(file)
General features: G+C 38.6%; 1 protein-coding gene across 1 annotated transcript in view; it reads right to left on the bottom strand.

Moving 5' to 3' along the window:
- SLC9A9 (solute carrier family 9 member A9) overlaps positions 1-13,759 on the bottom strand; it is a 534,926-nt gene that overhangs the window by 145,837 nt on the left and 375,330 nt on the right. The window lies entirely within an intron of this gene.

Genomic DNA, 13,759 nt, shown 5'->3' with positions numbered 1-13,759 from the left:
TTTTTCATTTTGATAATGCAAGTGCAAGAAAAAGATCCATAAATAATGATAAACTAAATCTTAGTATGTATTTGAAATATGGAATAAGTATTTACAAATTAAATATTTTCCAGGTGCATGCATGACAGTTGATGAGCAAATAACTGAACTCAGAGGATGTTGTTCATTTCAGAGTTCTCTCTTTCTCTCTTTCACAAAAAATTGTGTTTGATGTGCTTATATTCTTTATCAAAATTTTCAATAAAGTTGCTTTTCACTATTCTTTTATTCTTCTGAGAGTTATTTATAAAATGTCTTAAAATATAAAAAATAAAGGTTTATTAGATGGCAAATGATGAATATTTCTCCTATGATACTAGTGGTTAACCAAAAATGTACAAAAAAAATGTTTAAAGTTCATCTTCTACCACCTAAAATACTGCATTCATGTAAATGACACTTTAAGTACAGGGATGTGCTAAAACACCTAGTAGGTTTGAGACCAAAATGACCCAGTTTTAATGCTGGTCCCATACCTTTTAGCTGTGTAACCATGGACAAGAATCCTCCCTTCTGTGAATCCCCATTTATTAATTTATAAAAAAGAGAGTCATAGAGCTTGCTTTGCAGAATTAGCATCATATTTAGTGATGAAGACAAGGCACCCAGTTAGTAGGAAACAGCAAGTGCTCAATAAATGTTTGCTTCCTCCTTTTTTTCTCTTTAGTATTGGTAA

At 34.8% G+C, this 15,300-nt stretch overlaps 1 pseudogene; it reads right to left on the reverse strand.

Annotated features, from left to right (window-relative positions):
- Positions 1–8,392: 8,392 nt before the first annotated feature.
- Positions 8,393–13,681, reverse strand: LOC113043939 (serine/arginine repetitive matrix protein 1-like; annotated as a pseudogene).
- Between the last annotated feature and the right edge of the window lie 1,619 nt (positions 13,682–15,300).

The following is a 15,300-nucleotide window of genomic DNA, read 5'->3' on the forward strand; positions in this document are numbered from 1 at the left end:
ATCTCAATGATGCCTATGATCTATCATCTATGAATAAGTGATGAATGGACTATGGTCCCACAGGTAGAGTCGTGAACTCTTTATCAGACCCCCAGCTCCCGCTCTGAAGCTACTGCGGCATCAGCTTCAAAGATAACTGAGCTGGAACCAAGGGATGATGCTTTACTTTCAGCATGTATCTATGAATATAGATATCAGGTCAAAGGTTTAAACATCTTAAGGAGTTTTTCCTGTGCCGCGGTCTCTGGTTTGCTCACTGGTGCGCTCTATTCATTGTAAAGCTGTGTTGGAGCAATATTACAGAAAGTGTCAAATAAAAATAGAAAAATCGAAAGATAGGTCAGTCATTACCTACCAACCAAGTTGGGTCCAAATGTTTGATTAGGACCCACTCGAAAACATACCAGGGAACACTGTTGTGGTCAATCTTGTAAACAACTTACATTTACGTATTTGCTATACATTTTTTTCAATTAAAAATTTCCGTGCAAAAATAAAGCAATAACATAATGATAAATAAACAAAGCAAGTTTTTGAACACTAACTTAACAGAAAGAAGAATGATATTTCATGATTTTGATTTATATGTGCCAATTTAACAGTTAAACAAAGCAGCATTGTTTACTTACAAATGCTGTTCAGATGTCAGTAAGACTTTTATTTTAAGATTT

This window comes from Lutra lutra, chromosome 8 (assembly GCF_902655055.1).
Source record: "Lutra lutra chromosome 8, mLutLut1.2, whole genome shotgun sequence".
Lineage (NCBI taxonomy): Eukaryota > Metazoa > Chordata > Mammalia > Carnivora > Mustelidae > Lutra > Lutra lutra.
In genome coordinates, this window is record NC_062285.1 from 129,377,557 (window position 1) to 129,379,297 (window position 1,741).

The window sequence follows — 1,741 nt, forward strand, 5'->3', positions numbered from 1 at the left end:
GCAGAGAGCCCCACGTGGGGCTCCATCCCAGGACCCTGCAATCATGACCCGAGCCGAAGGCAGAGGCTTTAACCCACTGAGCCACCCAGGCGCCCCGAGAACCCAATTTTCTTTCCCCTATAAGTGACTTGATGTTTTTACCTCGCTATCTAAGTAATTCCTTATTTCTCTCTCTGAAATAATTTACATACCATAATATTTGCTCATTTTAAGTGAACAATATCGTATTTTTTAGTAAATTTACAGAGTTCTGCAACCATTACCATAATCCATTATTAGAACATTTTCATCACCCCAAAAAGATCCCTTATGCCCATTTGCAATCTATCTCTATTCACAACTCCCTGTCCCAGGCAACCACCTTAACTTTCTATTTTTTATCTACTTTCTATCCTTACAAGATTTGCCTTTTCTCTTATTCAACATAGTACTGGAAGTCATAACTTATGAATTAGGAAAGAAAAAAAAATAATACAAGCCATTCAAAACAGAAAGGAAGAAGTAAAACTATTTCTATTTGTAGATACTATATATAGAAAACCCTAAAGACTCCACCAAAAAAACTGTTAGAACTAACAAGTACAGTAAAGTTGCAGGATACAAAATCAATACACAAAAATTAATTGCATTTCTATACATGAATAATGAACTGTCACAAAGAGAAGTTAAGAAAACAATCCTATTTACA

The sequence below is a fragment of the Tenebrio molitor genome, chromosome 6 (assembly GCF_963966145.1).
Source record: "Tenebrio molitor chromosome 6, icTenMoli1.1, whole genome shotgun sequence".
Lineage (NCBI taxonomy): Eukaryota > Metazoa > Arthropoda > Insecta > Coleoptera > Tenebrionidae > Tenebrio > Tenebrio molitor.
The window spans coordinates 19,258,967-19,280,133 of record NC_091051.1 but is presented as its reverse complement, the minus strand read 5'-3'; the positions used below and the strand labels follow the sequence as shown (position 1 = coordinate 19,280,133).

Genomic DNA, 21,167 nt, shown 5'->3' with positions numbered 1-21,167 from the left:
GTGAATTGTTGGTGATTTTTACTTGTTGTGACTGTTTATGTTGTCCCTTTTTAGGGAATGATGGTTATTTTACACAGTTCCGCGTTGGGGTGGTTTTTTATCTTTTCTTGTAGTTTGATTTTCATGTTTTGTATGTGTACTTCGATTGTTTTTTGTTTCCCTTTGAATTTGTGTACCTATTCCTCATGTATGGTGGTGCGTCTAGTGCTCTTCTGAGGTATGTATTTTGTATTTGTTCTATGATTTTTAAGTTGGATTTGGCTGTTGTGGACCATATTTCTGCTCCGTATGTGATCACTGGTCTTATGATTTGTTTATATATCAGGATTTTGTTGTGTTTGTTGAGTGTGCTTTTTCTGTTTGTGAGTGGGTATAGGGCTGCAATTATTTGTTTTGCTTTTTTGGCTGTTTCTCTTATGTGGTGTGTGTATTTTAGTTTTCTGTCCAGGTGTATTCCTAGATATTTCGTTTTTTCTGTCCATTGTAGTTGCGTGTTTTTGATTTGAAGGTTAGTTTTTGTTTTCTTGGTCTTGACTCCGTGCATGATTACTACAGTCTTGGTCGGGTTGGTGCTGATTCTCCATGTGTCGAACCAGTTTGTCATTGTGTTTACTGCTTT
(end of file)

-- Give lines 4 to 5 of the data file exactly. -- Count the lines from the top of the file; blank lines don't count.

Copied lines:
Genomic DNA, 13,759 nt, shown 5'->3' with positions numbered 1-13,759 from the left:
TTTTTCATTTTGATAATGCAAGTGCAAGAAAAAGATCCATAAATAATGATAAACTAAATCTTAGTATGTATTTGAAATATGGAATAAGTATTTACAAATTAAATATTTTCCAGGTGCATGCATGACAGTTGATGAGCAAATAACTGAACTCAGAGGATGTTGTTCATTTCAGAGTTCTCTCTTTCTCTCTTTCACAAAAAATTGTGTTTGATGTGCTTATATTCTTTATCAAAATTTTCAATAAAGTTGCTTTTCACTATTCTTTTATTCTTCTGAGAGTTATTTATAAAATGTCTTAAAATATAAAAAATAAAGGTTTATTAGATGGCAAATGATGAATATTTCTCCTATGATACTAGTGGTTAACCAAAAATGTACAAAAAAAATGTTTAAAGTTCATCTTCTACCACCTAAAATACTGCATTCATGTAAATGACACTTTAAGTACAGGGATGTGCTAAAACACCTAGTAGGTTTGAGACCAAAATGACCCAGTTTTAATGCTGGTCCCATACCTTTTAGCTGTGTAACCATGGACAAGAATCCTCCCTTCTGTGAATCCCCATTTATTAATTTATAAAAAAGAGAGTCATAGAGCTTGCTTTGCAGAATTAGCATCATATTTAGTGATGAAGACAAGGCACCCAGTTAGTAGGAAACAGCAAGTGCTCAATAAATGTTTGCTTCCTCCTTTTTTTCTCTTTAGTATTGGTAA